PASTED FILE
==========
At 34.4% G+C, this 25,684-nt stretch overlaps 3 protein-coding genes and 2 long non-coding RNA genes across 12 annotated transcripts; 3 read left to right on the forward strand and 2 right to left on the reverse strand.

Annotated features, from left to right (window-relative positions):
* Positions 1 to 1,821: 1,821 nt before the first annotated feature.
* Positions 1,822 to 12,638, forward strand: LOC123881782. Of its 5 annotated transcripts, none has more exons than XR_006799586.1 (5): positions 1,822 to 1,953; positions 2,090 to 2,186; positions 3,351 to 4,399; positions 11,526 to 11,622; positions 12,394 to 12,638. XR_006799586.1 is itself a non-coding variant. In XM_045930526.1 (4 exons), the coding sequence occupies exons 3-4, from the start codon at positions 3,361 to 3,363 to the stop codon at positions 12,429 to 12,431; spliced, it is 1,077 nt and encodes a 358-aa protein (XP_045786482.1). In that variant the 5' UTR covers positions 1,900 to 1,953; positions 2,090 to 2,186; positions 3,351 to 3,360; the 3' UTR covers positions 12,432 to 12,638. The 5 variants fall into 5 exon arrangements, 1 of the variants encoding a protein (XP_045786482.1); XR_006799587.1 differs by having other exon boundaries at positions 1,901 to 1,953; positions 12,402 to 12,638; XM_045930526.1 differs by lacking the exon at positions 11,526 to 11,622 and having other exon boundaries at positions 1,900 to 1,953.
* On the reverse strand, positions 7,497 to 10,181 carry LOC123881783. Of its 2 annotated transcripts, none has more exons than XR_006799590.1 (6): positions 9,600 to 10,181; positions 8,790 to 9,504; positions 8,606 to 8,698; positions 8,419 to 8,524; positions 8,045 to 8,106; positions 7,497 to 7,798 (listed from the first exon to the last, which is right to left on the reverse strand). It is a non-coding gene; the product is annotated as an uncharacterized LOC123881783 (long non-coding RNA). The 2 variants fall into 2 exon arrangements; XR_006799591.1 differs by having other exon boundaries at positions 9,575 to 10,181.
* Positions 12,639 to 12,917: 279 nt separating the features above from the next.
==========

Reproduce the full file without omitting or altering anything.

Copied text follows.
At 34.4% G+C, this 25,684-nt stretch overlaps 3 protein-coding genes and 2 long non-coding RNA genes across 12 annotated transcripts; 3 read left to right on the forward strand and 2 right to left on the reverse strand.

Annotated features, from left to right (window-relative positions):
* Positions 1 to 1,821: 1,821 nt before the first annotated feature.
* Positions 1,822 to 12,638, forward strand: LOC123881782. Of its 5 annotated transcripts, none has more exons than XR_006799586.1 (5): positions 1,822 to 1,953; positions 2,090 to 2,186; positions 3,351 to 4,399; positions 11,526 to 11,622; positions 12,394 to 12,638. XR_006799586.1 is itself a non-coding variant. In XM_045930526.1 (4 exons), the coding sequence occupies exons 3-4, from the start codon at positions 3,361 to 3,363 to the stop codon at positions 12,429 to 12,431; spliced, it is 1,077 nt and encodes a 358-aa protein (XP_045786482.1). In that variant the 5' UTR covers positions 1,900 to 1,953; positions 2,090 to 2,186; positions 3,351 to 3,360; the 3' UTR covers positions 12,432 to 12,638. The 5 variants fall into 5 exon arrangements, 1 of the variants encoding a protein (XP_045786482.1); XR_006799587.1 differs by having other exon boundaries at positions 1,901 to 1,953; positions 12,402 to 12,638; XM_045930526.1 differs by lacking the exon at positions 11,526 to 11,622 and having other exon boundaries at positions 1,900 to 1,953.
* On the reverse strand, positions 7,497 to 10,181 carry LOC123881783. Of its 2 annotated transcripts, none has more exons than XR_006799590.1 (6): positions 9,600 to 10,181; positions 8,790 to 9,504; positions 8,606 to 8,698; positions 8,419 to 8,524; positions 8,045 to 8,106; positions 7,497 to 7,798 (listed from the first exon to the last, which is right to left on the reverse strand). It is a non-coding gene; the product is annotated as an uncharacterized LOC123881783 (long non-coding RNA). The 2 variants fall into 2 exon arrangements; XR_006799591.1 differs by having other exon boundaries at positions 9,575 to 10,181.
* Positions 12,639 to 12,917: 279 nt separating the features above from the next.